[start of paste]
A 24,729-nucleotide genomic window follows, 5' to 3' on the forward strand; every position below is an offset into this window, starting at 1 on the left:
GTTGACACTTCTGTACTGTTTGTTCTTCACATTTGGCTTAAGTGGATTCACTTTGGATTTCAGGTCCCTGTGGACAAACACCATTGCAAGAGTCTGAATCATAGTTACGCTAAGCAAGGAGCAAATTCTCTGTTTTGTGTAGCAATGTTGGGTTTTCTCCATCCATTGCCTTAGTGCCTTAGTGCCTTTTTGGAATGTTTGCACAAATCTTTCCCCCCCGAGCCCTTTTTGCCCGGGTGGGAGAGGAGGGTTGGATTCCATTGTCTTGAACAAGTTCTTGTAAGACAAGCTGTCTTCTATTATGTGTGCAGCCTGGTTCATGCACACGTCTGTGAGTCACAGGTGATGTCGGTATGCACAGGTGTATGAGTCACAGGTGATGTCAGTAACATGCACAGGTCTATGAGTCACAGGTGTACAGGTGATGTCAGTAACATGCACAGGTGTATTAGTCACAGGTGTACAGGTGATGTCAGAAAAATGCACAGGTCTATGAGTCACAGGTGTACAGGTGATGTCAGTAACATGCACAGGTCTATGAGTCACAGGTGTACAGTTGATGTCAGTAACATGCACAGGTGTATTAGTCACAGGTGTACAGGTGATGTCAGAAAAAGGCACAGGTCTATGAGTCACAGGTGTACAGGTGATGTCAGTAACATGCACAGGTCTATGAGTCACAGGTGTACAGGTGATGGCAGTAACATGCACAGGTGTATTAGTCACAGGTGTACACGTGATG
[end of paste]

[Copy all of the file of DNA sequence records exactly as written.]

A 24,729-nucleotide genomic window follows, 5' to 3' on the forward strand; every position below is an offset into this window, starting at 1 on the left:
GTTGACACTTCTGTACTGTTTGTTCTTCACATTTGGCTTAAGTGGATTCACTTTGGATTTCAGGTCCCTGTGGACAAACACCATTGCAAGAGTCTGAATCATAGTTACGCTAAGCAAGGAGCAAATTCTCTGTTTTGTGTAGCAATGTTGGGTTTTCTCCATCCATTGCCTTAGTGCCTTAGTGCCTTTTTGGAATGTTTGCACAAATCTTTCCCCCCCGAGCCCTTTTTGCCCGGGTGGGAGAGGAGGGTTGGATTCCATTGTCTTGAACAAGTTCTTGTAAGACAAGCTGTCTTCTATTATGTGTGCAGCCTGGTTCATGCACACGTCTGTGAGTCACAGGTGATGTCGGTATGCACAGGTGTATGAGTCACAGGTGATGTCAGTAACATGCACAGGTCTATGAGTCACAGGTGTACAGGTGATGTCAGTAACATGCACAGGTGTATTAGTCACAGGTGTACAGGTGATGTCAGAAAAATGCACAGGTCTATGAGTCACAGGTGTACAGGTGATGTCAGTAACATGCACAGGTCTATGAGTCACAGGTGTACAGTTGATGTCAGTAACATGCACAGGTGTATTAGTCACAGGTGTACAGGTGATGTCAGAAAAAGGCACAGGTCTATGAGTCACAGGTGTACAGGTGATGTCAGTAACATGCACAGGTCTATGAGTCACAGGTGTACAGGTGATGGCAGTAACATGCACAGGTGTATTAGTCACAGGTGTACACGTGATG